1975Le pacte autobiographique. Paris: Seuil.
    [Google Scholar]
  32. Mateo, Marta
    2009 “El juego pragmático como eje del humor de Oscar Wilde en inglés y en español.” InLengua, traducción, recepción: en honor de Julio César Santoyo, ed. byJosé L. Chamosa , 323–356. León: Universidad de León.
    [Google Scholar]
  33. 2010 “The reception of Wilde’s works in Spain through theatre performances at the turn of the twentieth and twenty-first centuries.” InThe Reception of Oscar Wilde in Europe, ed. byStefano Evangelista, 156–172. London: Continuum.
    [Google Scholar]
  34. Merino, Raquel
    1994Traducción, tradición y manipulación: teatro inglés en España, 1950–1990. León/Bilbao: Universidad de León/Universidad del País Vasco.
    [Google Scholar]
  35. Munday, Jeremy
    2008Style and Ideology in Translation. London: Routledge.
    [Google Scholar]
  36. Pablé, Adrian
    2005 “The importance of re-naming Ernest? Italian translations of Oscar Wilde.” Target17 (2): 297–326. doi:  10.1075/target.17.2.05pab
    https://doi.org/10.1075/target.17.2.05pab [Google Scholar]
  37. Paloposki, Outi
    2007 “Translators’ agency in 19th-century Finland.” InDoubts and Directions in Translation Studies, ed. byRadegundis Stolze, Miriam Shlesinger and Yves Gambier, 335–345. Amsterdam: John Benjamins. 10.1075/btl.72.32pal
    https://doi.org/10.1075/btl.72.32pal [Google Scholar]
  38. Pegenaute, Luis
    2019 “Spanish translation history.” The Routledge Handbook of Spanish Translation Studies, ed. byRoberto A. Valdeón and África Vidal, 13–43. London: Routledge. 10.4324/9781315520131‑2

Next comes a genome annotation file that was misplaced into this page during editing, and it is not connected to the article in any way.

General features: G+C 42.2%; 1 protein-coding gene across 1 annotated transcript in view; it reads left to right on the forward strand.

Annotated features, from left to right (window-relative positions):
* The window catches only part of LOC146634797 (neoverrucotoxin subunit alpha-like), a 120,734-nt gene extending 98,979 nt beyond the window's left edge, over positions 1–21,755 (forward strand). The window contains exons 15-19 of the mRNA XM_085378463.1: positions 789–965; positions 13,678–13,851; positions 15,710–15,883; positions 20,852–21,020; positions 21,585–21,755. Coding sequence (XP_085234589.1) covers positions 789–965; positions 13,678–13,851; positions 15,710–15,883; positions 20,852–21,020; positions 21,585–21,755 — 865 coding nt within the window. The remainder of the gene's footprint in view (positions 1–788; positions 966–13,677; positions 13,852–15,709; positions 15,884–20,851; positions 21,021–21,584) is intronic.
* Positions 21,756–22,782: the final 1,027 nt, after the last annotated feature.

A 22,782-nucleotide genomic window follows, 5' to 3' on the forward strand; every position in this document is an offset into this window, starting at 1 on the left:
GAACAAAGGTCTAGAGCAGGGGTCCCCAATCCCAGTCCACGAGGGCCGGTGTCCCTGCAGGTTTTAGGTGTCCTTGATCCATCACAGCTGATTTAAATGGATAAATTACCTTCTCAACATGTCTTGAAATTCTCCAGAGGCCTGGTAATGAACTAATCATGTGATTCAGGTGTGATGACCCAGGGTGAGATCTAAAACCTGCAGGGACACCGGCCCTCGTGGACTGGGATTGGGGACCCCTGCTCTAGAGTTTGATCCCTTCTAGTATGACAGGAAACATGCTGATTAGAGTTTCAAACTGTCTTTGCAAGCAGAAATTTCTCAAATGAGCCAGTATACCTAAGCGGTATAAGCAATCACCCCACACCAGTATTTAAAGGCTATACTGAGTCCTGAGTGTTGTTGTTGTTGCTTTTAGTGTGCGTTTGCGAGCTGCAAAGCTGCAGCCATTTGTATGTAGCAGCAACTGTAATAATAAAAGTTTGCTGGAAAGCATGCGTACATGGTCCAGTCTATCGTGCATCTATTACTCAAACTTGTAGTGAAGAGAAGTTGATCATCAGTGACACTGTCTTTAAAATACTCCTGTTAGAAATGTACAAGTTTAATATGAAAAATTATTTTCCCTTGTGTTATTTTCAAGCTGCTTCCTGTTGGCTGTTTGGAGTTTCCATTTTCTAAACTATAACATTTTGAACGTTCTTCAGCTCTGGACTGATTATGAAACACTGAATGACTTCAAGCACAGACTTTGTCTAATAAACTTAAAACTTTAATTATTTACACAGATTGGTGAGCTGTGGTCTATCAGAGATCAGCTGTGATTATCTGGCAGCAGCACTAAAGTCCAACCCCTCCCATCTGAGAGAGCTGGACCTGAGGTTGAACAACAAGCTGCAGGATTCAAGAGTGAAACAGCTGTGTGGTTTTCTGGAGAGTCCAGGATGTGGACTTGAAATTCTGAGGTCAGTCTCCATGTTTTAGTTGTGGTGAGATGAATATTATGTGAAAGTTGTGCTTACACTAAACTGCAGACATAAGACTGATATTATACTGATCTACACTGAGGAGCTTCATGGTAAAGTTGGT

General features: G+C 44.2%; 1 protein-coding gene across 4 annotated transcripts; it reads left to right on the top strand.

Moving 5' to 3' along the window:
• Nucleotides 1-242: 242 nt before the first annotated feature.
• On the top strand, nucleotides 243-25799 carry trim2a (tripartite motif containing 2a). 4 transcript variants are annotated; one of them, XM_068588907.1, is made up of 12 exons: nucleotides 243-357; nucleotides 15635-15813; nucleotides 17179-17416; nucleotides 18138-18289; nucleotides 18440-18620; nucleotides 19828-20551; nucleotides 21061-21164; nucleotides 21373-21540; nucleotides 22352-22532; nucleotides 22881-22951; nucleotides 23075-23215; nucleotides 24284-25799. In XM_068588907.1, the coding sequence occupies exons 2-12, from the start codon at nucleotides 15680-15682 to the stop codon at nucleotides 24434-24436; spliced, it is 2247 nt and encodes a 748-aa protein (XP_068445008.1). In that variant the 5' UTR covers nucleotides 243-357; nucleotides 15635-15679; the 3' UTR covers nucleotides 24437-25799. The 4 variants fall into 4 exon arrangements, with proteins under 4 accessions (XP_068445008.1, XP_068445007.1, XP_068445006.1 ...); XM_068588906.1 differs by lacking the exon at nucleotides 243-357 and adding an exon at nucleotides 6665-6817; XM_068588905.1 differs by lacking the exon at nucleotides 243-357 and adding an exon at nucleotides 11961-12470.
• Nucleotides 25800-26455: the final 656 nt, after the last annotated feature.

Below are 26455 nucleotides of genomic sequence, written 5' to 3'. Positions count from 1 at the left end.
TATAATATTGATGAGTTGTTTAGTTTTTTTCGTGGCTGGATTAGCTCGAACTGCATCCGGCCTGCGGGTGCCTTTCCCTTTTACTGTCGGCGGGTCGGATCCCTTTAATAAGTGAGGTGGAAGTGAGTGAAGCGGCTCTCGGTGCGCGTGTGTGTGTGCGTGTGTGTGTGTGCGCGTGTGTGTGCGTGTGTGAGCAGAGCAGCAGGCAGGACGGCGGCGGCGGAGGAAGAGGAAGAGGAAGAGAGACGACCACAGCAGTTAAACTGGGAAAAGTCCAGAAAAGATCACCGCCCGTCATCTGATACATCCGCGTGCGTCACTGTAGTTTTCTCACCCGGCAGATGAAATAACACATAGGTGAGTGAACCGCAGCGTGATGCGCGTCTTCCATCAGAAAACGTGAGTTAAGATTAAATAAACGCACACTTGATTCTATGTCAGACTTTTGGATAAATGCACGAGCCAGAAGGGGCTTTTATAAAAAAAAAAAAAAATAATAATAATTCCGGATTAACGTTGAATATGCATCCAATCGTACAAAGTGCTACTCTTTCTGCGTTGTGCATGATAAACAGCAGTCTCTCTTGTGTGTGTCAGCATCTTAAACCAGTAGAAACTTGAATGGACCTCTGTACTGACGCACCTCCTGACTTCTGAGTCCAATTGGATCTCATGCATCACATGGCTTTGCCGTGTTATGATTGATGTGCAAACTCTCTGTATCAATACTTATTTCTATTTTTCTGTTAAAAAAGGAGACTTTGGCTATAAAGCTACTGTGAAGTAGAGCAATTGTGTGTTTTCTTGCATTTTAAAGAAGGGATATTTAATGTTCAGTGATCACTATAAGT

https://doi.org/10.4324/9781315520131-2 [Google Scholar]
  39. Rabadán, Rosa
    2000Traducción y censura inglés-español: 1939–1985. León: Universidad de León.
    [Google Scholar]
  40. Rodríguez Navas, Ana and Nathalie Bouzaglo
    2019 “Oscar Wilde’s forgotten legacy in Latin America.” Journal of Latin American Cultural Studies28 (3): 321–328. doi:  10.1080/13569325.2019.1712790
    https://doi.org/10.1080/13569325.2019.1712790 [Google Scholar]
  41. Rojas-Lizana, Sol, Laura Tolton, and Emily Hannah
    2018 “‘Kiss me on the lips, for I love you” Over a century of heterosexism in the Spanish translation of Oscar Wilde.” International Journal of Comparative Literature & Translation Studies6 (2): 9–18. doi:  10.7575/aiac.ijclts.v.6n.2p.9
    https://doi.org/10.7575/aiac.ijclts.v.6n.2p.9 [Google Scholar]
  42. Vandaele, Jeroen
    2021 “Ibsen and the Doll’s House Dictator: How Francoism Curbed Nora.” Perspectives Studies in Translation Theory and Practice29 (1): 103–123. 10.1080/0907676X.2019.1706588
    https://doi.org/10.1080/0907676X.2019.1706588 [Google Scholar]
  43. Wilde, Oscar
    1949 [1943]Obras completas. Translated byJulio Gómez de la Serna. Madrid: Aguilar.
    [Google Scholar]
  44. Woodsworth, Judith
    (ed) 2018The Fictions of Translation. Amsterdam: John Benjamins. 10.1075/btl.139
    https://doi.org/10.1075/btl.139 [Google Scholar]
  45. Zaragoza Ninet, Gora, Juan J. Martínez Sierra, and José J. Ávila-Cabrera
    (eds.) 2015Traducción y censura: nuevas perspectivas. Special issue of Quaderns de Filologia Estudis Literaris20.
    [Google Scholar]
  46. Zaro, Juan J.
    2019 “Literary translation.” The Routledge Handbook of Spanish Translation Studies, ed. byRoberto A. Valdeón and África Vidal, 44–58. London: Routledge. 10.4324/9781315520131‑3
    https://doi.org/10.4324/9781315520131-3 [Google Scholar]
http://instance.metastore.ingenta.com/content/journals/10.1075/tis.20043.val
Loading
/content/journals/10.1075/tis.20043.val
Loading

Data & Media loading...

This is a required field
Please enter a valid email address
Approval was successful
Invalid data
An Error Occurred
Approval was partially successful, following selected items could not be processed due to error